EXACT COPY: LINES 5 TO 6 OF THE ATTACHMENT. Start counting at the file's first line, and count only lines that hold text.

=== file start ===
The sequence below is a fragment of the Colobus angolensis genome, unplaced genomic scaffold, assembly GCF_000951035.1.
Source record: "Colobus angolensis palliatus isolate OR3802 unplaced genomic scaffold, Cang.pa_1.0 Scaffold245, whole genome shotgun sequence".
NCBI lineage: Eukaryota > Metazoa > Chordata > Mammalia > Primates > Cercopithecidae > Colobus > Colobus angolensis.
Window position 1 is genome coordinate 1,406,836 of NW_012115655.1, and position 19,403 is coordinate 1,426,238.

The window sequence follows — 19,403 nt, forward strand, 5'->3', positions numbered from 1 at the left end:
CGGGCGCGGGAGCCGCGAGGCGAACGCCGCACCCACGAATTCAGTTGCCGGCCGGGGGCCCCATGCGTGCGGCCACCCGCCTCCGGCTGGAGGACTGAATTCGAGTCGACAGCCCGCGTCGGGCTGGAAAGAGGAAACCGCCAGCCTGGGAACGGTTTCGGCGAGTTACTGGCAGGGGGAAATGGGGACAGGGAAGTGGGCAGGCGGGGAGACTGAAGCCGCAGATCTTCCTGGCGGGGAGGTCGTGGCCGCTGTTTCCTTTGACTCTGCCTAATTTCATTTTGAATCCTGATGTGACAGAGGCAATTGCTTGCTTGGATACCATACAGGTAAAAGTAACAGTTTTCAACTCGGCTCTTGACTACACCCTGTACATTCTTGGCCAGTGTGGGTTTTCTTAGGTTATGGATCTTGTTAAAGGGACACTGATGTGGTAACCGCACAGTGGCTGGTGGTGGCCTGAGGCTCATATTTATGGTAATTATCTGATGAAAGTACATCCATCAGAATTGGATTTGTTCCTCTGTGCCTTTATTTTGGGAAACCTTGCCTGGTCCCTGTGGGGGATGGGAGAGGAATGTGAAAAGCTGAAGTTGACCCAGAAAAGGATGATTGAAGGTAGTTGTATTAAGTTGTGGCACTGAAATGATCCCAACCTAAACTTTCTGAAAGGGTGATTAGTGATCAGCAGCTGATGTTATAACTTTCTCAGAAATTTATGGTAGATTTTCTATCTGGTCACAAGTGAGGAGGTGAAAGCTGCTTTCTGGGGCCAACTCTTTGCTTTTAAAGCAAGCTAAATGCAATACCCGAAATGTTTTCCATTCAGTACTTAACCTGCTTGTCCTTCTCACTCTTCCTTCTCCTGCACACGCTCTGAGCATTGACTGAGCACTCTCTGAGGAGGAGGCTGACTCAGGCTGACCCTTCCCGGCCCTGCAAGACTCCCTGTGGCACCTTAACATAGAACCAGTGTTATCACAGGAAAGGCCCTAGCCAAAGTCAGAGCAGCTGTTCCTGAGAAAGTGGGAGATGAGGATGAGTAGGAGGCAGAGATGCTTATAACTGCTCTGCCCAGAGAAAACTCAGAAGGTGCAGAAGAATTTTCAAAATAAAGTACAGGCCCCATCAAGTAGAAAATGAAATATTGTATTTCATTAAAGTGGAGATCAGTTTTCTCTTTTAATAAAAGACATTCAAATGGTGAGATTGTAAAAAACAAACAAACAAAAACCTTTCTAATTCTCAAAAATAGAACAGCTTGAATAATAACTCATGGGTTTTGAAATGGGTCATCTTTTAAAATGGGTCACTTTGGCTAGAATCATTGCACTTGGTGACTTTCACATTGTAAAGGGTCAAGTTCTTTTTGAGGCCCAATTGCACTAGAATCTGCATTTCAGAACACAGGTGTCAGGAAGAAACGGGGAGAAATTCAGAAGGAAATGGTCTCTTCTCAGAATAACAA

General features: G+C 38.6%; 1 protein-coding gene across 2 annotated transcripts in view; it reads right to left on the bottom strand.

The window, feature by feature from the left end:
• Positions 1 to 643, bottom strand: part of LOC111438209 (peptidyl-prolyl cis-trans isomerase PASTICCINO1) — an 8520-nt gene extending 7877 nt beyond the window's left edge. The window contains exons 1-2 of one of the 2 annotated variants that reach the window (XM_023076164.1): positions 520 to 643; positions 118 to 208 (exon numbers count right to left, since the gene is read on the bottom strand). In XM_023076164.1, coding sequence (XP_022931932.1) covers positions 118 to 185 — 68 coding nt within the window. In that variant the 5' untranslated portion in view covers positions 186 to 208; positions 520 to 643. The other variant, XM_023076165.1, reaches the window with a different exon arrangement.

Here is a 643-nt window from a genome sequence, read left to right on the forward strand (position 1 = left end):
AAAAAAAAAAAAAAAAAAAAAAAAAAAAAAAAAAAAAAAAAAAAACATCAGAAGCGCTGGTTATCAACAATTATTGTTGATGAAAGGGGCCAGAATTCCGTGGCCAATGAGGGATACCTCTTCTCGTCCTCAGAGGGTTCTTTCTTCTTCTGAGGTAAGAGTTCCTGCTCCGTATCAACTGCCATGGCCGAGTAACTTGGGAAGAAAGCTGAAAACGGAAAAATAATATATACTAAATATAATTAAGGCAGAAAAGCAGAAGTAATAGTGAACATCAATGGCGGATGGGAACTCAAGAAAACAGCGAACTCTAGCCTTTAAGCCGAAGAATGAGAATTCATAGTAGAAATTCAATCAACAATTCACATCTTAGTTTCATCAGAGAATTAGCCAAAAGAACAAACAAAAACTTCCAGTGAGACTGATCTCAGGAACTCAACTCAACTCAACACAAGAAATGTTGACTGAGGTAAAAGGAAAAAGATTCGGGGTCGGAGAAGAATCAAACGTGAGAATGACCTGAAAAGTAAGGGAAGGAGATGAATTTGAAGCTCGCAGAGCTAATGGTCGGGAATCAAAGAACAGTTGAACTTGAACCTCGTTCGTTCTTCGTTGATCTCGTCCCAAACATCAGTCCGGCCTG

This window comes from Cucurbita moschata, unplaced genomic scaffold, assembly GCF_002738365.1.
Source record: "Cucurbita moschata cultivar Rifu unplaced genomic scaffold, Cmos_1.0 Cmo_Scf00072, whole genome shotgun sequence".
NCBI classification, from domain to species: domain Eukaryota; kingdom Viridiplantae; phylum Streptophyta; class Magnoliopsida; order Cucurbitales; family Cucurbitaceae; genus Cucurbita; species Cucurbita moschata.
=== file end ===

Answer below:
The window sequence follows — 19,403 nt, forward strand, 5'->3', positions numbered from 1 at the left end:
CGGGCGCGGGAGCCGCGAGGCGAACGCCGCACCCACGAATTCAGTTGCCGGCCGGGGGCCCCATGCGTGCGGCCACCCGCCTCCGGCTGGAGGACTGAATTCGAGTCGACAGCCCGCGTCGGGCTGGAAAGAGGAAACCGCCAGCCTGGGAACGGTTTCGGCGAGTTACTGGCAGGGGGAAATGGGGACAGGGAAGTGGGCAGGCGGGGAGACTGAAGCCGCAGATCTTCCTGGCGGGGAGGTCGTGGCCGCTGTTTCCTTTGACTCTGCCTAATTTCATTTTGAATCCTGATGTGACAGAGGCAATTGCTTGCTTGGATACCATACAGGTAAAAGTAACAGTTTTCAACTCGGCTCTTGACTACACCCTGTACATTCTTGGCCAGTGTGGGTTTTCTTAGGTTATGGATCTTGTTAAAGGGACACTGATGTGGTAACCGCACAGTGGCTGGTGGTGGCCTGAGGCTCATATTTATGGTAATTATCTGATGAAAGTACATCCATCAGAATTGGATTTGTTCCTCTGTGCCTTTATTTTGGGAAACCTTGCCTGGTCCCTGTGGGGGATGGGAGAGGAATGTGAAAAGCTGAAGTTGACCCAGAAAAGGATGATTGAAGGTAGTTGTATTAAGTTGTGGCACTGAAATGATCCCAACCTAAACTTTCTGAAAGGGTGATTAGTGATCAGCAGCTGATGTTATAACTTTCTCAGAAATTTATGGTAGATTTTCTATCTGGTCACAAGTGAGGAGGTGAAAGCTGCTTTCTGGGGCCAACTCTTTGCTTTTAAAGCAAGCTAAATGCAATACCCGAAATGTTTTCCATTCAGTACTTAACCTGCTTGTCCTTCTCACTCTTCCTTCTCCTGCACACGCTCTGAGCATTGACTGAGCACTCTCTGAGGAGGAGGCTGACTCAGGCTGACCCTTCCCGGCCCTGCAAGACTCCCTGTGGCACCTTAACATAGAACCAGTGTTATCACAGGAAAGGCCCTAGCCAAAGTCAGAGCAGCTGTTCCTGAGAAAGTGGGAGATGAGGATGAGTAGGAGGCAGAGATGCTTATAACTGCTCTGCCCAGAGAAAACTCAGAAGGTGCAGAAGAATTTTCAAAATAAAGTACAGGCCCCATCAAGTAGAAAATGAAATATTGTATTTCATTAAAGTGGAGATCAGTTTTCTCTTTTAATAAAAGACATTCAAATGGTGAGATTGTAAAAAACAAACAAACAAAAACCTTTCTAATTCTCAAAAATAGAACAGCTTGAATAATAACTCATGGGTTTTGAAATGGGTCATCTTTTAAAATGGGTCACTTTGGCTAGAATCATTGCACTTGGTGACTTTCACATTGTAAAGGGTCAAGTTCTTTTTGAGGCCCAATTGCACTAGAATCTGCATTTCAGAACACAGGTGTCAGGAAGAAACGGGGAGAAATTCAGAAGGAAATGGTCTCTTCTCAGAATAACAA